Editorial: Does California now have a utilities regulator it can trust?

Michael Peevey, former president of the California Public Utilities Commission, speaks during a PUC meeting in San Francisco in late 2014.
(Jeff Chiu / Associated Press)

It took a deadly gas pipe explosion and the largest methane leak in U.S. history, but Sacramento has finally agreed to make major changes to the state Public Utilities Commission. The goal is to rebuild Californians’ confidence that the regulatory agency is working for them, and not for the energy companies it is supposed to oversee.

While not as far-reaching as some would like, the reforms worked out by Gov. Jerry Brown and legislators this week will go a long way toward addressing the persistent complaints that the PUC is too cozy with utility executives – and that consumers have paid the price in higher rates and compromised safety. Specifically, the deal puts more limits on private meetings between regulators and those who are trying to influence them, shifts the regulation of transportation companies to more appropriate agencies and makes PUC documents and meetings more accessible to the public.

The reform package represents an agreement between legislators, who have been trying to change the commission for years, and the governor who has, up to now, stood in the way.

Legislators began trying to reform the agency in earnest after a gas line in San Bruno exploded and killed eight people in 2010. Later revelations that the commissioners – former Commission President Michael Peevey in particular – were overly tight with utilities executives cast doubt on decisions in the aftermath of the explosion and also on decisions about the 2013 closing of San Onofre nuclear power plant. Earlier this year, commissioners acknowledged that the $3.3 billion bill for the plant shutdown had been tainted by a meeting in Poland between Peevey and an executive for Southern California Edison, which owns 78% of San Onofre. They reopened the settlement agreement.


The PUC is unusual because it regulates a smorgasbord of industries. Formed about 100 years ago to regulate the monopoly that Southern Pacific Railroad Company had over the state’s rail and transportation, it was later extended to transportation companies (taxis, buses and, most recently, Uber and Lyft), as well as water, power and telecommunication providers.

What also makes the PUC unusual is the extent of ex parte communication employed in decision making. These are private meetings, calls, emails or texts between commissioners and those who are trying to influence the decisions they make. That won’t completely end with this deal, but it will be significantly curtailed; it will also be easier to bring criminal charges against those who violate the new restrictions. Incidentally, ex parte communication has also come under fire recently at the Coastal Commission, and legislation to ban that is pending at the moment.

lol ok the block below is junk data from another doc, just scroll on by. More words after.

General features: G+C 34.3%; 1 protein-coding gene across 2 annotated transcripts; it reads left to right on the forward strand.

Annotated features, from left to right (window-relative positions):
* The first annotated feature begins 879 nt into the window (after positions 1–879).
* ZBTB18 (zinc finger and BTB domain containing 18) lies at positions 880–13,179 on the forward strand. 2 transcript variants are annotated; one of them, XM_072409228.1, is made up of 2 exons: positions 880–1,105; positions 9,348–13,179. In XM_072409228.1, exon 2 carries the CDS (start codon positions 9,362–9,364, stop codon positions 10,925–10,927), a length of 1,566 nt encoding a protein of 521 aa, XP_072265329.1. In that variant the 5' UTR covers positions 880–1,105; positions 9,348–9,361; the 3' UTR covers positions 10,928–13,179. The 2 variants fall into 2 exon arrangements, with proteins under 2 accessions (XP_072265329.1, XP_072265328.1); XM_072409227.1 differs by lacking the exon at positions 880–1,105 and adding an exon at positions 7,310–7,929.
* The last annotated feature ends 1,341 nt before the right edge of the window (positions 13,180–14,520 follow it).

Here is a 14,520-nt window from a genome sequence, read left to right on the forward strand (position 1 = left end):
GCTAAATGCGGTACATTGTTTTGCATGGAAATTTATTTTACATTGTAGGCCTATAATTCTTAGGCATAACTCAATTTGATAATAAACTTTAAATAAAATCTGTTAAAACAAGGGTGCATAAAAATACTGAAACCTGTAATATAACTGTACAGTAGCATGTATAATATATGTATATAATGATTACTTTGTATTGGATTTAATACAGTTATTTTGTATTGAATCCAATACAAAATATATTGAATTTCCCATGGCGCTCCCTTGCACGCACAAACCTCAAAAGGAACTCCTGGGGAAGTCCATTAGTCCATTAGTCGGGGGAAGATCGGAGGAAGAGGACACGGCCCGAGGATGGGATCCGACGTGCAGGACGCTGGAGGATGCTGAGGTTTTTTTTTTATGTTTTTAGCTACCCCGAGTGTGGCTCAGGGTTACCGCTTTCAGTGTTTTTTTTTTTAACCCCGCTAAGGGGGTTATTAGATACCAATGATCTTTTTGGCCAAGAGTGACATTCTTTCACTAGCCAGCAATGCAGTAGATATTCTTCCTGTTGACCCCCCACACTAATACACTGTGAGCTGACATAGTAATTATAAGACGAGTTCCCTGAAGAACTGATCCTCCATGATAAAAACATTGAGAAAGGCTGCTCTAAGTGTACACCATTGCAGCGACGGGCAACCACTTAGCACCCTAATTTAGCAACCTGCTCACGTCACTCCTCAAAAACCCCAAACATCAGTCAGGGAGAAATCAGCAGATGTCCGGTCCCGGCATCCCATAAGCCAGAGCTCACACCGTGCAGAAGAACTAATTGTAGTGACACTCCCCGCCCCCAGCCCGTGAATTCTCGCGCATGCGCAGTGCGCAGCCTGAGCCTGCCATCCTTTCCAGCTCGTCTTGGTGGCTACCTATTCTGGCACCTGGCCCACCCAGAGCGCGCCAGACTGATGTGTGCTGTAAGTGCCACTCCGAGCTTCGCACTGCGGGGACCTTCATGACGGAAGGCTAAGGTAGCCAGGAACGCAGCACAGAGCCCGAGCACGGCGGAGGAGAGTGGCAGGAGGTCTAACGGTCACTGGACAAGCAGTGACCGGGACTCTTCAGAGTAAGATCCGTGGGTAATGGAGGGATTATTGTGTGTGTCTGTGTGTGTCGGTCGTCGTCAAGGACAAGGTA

Last year, Brown vetoed a package of PUC reforms, telling legislators he supported the intent but not some of the details. The current compromise may have been expedited by the leak at an underground natural gas storage facility in Aliso Canyon.


Adding fuel to the reform fire was a proposal by Assemblyman Mike Gatto (D-Glendale) to break up the commission and reassign its various responsibilities to other state agencies. As part of the current deal, Gatto will drop his bill and support the reform package. That’s a relief. Although the PUC has become a bit of a monster, it doesn’t merit the death sentence that Gatto was proposing.

One of Gatto’s gripes with the PUC – that it oversees too many incongruous industries and lacks the resources to do so properly – is a key part of the reform deal: Transportation-related responsibilities would be delegated to other state departments. For example, licensing and registration of ride-sharing vehicles would be moved to the Department of Motor Vehicles. That makes sense. Another notable change is the creation of a new executive-level position at the commission known as deputy director for safety. That person will have the authority (and, we hope, the clear responsibility) to red tag utility facilities and activities that are unsafe.

Nothing can ensure that California won’t experience another gas line explosion or gas leak, or that every rate will be unerringly fair to ratepayers. But these reforms will make Californians more likely to believe that PUC regulators have the public’s best interests in mind.

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